Thursday, January 26, 2006

Sugar Low Cupcakes

This is an entry in Sugar High Friday, hosted by Sam at Becks and Posh--but this time it's Sugar Low. The idea was to use less fat and sugar, and possibly to experiment with other sweeteners.
My idea was to make some low-sugar cupcakes, using staples that I already had in my kitchen. Toward that end I browsed around the internet and my cookbooks, looking for a recipe that used honey, found a few, jotted down some notes, and started to get out the bowls and spoons. Many substitutions and mistakes later, I had the above not-quite cupcakes--really more like muffins. I'll give the recipe, but I don't recommend using it w/o changes.
First, I discovered the honey was almost gone, so I decided on maple syrup. Then I remembered that I had a big container of whole wheat flour that I'd been meaning to use up, so I got that out. Finally it turned out I only had one egg. (A less determined or smarter cook might have given up here.)
Even though these weren't an unqualified success, they weren't bad, especially if you said "muffin" to yourself, firmly eschewing the idea of "cupcake."
Whole Wheat Maple Muffin-Cupcakes
1 cup whole wheat flour
1/2 cup wheat germ
2 tsp baking powder
1/2 tsp salt
1/4 tsp ginger
zest of one orange, chopped
1/4 cup butter
1 egg
1/4 cup plus 2 tbs maple syrup
1 tsp vanilla
1/2 cup orange juice
1/8 cup yogurt
about 1/2 cup chopped 70% chocolate
Mix first 6 ingredients in a bowl. In another, cream butter, add first the egg, then after whisking a bit, add maple syrup and vanilla, finally orange juice. The mix looked really unpromising at this point, grainy and not quite together. But I persevered, and added the dry ingredients.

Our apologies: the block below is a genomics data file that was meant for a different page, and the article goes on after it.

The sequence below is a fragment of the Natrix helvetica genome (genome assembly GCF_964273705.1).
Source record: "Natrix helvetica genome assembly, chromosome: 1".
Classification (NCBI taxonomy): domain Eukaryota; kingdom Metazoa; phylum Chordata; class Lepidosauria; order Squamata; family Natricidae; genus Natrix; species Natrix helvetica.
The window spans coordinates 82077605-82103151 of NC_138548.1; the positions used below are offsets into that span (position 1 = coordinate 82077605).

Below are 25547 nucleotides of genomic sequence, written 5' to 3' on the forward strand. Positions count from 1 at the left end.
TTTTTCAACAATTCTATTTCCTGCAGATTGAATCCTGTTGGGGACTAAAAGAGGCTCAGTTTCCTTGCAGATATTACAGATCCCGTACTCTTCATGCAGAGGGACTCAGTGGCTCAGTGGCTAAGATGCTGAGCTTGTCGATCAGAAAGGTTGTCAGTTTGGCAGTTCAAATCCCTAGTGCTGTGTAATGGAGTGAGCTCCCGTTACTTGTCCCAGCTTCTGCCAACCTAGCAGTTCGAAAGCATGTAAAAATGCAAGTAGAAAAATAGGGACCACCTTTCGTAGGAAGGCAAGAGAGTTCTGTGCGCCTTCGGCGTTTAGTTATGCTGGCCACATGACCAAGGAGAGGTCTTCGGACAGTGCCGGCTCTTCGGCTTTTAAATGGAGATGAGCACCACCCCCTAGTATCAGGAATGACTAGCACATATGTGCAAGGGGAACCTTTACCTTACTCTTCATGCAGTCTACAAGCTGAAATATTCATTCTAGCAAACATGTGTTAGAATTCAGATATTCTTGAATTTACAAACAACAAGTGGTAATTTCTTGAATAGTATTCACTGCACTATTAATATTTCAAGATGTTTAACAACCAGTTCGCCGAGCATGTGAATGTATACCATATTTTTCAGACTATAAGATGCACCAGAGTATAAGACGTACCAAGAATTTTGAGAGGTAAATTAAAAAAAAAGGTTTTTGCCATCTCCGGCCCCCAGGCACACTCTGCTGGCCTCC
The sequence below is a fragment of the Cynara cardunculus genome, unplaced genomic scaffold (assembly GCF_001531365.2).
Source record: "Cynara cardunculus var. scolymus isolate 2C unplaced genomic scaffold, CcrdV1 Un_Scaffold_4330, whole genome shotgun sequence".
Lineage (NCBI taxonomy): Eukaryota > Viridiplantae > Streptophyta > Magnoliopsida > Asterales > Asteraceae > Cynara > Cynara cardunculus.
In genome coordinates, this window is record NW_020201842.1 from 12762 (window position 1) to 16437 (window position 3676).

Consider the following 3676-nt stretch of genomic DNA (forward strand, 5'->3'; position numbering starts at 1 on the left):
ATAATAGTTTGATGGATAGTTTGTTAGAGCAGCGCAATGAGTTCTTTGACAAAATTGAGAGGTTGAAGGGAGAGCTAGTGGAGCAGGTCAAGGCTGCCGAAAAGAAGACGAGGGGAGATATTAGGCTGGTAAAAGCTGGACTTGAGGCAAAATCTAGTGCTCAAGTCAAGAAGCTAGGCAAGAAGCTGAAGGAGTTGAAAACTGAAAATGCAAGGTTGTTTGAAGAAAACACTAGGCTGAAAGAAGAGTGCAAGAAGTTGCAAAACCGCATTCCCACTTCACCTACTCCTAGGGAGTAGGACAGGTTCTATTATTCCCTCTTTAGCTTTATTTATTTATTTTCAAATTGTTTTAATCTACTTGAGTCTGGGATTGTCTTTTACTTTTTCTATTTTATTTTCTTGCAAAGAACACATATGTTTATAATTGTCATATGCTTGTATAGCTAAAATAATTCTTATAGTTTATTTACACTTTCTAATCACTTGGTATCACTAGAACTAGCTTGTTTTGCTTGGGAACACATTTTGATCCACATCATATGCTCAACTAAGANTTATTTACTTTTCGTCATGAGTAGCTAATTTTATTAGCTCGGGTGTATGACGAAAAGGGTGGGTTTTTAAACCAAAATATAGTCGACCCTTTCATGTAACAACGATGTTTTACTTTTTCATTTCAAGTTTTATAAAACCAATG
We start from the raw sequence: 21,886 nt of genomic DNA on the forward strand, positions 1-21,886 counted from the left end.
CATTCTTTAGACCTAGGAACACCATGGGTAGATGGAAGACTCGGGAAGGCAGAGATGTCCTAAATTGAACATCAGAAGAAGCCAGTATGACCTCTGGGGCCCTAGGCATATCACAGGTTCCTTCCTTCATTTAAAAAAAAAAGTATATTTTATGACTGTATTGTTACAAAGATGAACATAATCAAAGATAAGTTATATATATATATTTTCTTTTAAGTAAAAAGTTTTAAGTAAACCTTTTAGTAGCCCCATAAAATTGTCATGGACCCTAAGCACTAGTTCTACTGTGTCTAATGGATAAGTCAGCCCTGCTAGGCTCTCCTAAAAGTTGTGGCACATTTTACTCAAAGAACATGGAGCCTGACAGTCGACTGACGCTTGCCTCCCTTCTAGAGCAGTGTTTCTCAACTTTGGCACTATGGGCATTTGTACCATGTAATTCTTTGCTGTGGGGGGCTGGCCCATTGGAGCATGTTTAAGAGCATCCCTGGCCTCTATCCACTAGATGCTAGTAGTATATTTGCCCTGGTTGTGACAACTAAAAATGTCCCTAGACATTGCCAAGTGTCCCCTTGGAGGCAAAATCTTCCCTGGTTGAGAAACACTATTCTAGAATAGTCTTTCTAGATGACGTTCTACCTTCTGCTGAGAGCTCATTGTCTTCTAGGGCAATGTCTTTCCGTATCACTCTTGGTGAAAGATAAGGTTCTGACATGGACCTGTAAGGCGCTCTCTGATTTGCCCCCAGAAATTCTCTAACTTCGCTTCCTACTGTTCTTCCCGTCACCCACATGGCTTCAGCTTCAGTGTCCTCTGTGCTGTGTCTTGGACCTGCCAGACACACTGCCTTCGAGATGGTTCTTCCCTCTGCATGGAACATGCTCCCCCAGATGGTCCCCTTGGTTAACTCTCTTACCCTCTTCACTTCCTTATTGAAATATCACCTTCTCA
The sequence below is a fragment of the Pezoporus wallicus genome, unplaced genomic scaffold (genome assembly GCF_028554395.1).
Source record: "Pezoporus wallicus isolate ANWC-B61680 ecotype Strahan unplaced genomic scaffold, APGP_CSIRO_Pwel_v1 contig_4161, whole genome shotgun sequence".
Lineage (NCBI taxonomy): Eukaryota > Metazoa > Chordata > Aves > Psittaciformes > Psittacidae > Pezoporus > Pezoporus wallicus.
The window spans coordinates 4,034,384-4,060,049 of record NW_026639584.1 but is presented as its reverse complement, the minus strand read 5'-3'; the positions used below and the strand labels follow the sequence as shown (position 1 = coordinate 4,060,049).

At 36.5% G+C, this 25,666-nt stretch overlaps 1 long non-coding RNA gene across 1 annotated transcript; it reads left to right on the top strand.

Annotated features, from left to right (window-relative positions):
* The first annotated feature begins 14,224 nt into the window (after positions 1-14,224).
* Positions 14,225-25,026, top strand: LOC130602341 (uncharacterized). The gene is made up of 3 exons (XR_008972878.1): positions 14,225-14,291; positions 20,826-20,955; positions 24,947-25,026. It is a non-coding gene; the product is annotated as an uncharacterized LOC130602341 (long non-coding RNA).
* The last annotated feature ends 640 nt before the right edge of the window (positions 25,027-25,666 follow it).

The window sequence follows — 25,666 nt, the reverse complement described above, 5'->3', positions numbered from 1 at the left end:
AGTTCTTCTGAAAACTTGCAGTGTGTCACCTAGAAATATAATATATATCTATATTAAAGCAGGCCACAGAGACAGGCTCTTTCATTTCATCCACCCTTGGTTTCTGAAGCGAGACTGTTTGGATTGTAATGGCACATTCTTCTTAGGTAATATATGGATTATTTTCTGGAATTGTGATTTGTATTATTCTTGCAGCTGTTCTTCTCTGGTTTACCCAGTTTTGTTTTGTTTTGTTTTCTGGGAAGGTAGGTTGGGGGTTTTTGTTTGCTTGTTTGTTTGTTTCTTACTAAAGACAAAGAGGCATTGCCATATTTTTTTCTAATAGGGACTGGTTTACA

The batter looked a little dry to me, so I added an eighth cup of yogurt, on the grounds of why not. At this point I tasted the batter, and it tasted very uncake like. So I decided to add the chocolate, on the grounds that chocolate improves everything.
With some misgivings, I filled the muffin cups (I used paper liners), and baked them at 375 for about 28 minutes.
How were they? As I said, not bad, in a muffin kind of way. There was really too much wheat germ, and it gave them a undesirable grainy feel in the mouth. The tastes were good though--the maple syrup, the hint of orange, and the chocolate--which might make me try them again. If I do, I think I'd substitute white flour for half the whole wheat. I'd use a second egg. I'd reduce the wheat germ or maybe get rid of it altogether. The orange juice didn't seem to make any difference--all the orange I tasted was from the zest, so I'd get rid of that.
I made an icing which tasted wonderful, but was a) too gloppy, and b) tasted better on its own than top of the cupcake-muffins. It was a yogurt and butter mix, flavored with maple syrup and a bit of ginger. I found that I had to put two tablespoons of powdered sugar into it to make it come together, which it then did miraculously--a little chemistry lesson, which if I'd read Harold McGee's book, I'd understand more deeply.